Hydroxychloroquine is an antimalarial drug used to treat uncomplicated cases of malaria and for chemoprophylaxis in certain regions. Hydroxychloroquine also belongs to the group of so-called "disease modifying anti-rheumatic drugs" (DMARDs), which is why it is also used to treat rheumatoid arthritis and lupus erythematosus. It is taken by mouth, often in the form of hydroxychloroquine sulfate.
Hydroxychloroquine has also been studied for its suitability in the prevention and treatment of 2019 coronavirus disease (COVID-19). However, it proved ineffective for this indication in clinical trials.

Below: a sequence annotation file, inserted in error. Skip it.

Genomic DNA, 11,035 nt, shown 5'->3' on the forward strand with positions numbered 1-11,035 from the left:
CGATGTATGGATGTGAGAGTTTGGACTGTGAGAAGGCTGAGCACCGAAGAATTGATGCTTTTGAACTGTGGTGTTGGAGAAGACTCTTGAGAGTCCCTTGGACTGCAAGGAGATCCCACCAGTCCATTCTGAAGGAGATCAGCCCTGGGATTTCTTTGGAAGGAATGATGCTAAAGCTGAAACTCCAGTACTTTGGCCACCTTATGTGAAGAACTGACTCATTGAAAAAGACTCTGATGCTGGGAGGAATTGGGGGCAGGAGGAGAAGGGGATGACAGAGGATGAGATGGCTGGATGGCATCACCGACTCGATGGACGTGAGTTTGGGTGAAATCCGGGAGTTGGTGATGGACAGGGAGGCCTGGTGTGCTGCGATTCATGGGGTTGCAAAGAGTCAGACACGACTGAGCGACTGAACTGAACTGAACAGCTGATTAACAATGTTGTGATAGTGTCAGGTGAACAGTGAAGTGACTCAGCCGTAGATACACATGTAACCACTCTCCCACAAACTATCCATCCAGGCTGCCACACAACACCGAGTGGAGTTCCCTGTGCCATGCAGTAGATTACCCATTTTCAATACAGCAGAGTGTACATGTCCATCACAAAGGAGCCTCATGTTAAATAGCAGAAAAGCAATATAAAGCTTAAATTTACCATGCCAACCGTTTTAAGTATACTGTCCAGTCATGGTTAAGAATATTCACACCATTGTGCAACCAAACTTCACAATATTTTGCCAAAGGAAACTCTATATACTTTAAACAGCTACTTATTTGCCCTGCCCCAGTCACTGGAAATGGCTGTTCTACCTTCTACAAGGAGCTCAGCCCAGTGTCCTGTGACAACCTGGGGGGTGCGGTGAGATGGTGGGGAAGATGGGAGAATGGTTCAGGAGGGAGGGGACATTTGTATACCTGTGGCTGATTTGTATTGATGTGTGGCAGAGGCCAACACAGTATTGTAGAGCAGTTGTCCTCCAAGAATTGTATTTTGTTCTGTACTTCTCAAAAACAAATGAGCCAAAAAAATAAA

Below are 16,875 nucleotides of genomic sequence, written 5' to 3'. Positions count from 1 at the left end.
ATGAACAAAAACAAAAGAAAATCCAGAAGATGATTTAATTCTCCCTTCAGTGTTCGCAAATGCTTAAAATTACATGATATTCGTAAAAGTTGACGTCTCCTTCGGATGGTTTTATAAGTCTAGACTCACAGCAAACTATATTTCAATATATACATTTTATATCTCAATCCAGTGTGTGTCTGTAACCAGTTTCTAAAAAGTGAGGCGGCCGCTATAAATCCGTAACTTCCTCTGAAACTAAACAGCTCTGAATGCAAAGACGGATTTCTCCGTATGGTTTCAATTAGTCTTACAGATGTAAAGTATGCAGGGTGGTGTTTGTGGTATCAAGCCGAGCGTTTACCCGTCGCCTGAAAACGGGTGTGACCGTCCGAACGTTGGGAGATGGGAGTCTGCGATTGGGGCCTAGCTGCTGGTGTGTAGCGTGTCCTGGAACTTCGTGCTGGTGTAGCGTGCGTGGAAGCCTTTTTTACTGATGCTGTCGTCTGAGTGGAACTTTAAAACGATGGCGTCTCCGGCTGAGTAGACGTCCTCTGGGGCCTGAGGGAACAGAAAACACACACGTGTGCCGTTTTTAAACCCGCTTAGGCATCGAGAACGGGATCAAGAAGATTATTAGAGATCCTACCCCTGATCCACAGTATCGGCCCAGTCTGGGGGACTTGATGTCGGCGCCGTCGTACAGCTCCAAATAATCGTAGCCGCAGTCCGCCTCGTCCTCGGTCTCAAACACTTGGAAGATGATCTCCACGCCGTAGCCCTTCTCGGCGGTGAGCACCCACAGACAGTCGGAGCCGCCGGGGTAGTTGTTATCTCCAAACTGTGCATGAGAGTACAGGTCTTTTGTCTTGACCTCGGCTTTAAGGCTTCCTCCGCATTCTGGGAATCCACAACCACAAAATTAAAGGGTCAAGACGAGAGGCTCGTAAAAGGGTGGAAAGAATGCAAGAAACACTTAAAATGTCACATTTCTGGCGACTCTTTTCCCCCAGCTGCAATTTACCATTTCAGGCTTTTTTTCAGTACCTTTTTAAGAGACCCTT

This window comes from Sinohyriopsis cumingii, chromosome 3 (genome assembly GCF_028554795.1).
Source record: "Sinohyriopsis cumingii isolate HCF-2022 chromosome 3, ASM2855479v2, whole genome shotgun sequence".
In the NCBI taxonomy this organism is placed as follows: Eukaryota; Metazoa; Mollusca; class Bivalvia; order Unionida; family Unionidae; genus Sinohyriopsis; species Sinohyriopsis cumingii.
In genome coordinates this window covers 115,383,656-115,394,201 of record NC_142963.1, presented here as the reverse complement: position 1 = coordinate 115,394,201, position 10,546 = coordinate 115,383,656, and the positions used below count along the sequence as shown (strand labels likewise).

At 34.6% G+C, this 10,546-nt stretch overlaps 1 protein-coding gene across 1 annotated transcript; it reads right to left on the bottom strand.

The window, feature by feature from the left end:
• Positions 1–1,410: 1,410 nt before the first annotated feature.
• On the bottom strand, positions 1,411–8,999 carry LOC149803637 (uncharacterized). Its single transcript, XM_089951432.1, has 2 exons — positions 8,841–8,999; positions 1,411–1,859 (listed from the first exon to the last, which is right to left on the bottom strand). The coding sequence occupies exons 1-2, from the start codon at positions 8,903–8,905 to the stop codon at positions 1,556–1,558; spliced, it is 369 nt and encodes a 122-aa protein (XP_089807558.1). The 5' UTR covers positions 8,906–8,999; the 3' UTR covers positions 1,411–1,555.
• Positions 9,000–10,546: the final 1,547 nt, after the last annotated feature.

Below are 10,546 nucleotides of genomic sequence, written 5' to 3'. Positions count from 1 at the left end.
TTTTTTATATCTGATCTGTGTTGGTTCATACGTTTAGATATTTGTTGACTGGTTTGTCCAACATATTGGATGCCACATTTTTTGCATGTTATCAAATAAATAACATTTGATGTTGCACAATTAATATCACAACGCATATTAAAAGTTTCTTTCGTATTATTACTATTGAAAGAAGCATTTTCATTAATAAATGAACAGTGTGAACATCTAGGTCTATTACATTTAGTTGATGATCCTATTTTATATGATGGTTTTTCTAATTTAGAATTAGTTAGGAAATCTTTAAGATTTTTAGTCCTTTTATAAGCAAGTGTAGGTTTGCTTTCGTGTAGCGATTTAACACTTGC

After World War I, governments worldwide sought alternatives to quinine extracted from the cinchona tree, which until then was the only known antimalarial agent. In 1934, German researchers at Bayer discovered chloroquine, a synthetic analogue with the same mechanism of action. In 1947, in the search for other structural analogues with improved properties, the substance hydroxychloroquine was finally produced. It was approved for medical use in the United States in 1955 and is on the World Health Organization's list of essential medicines.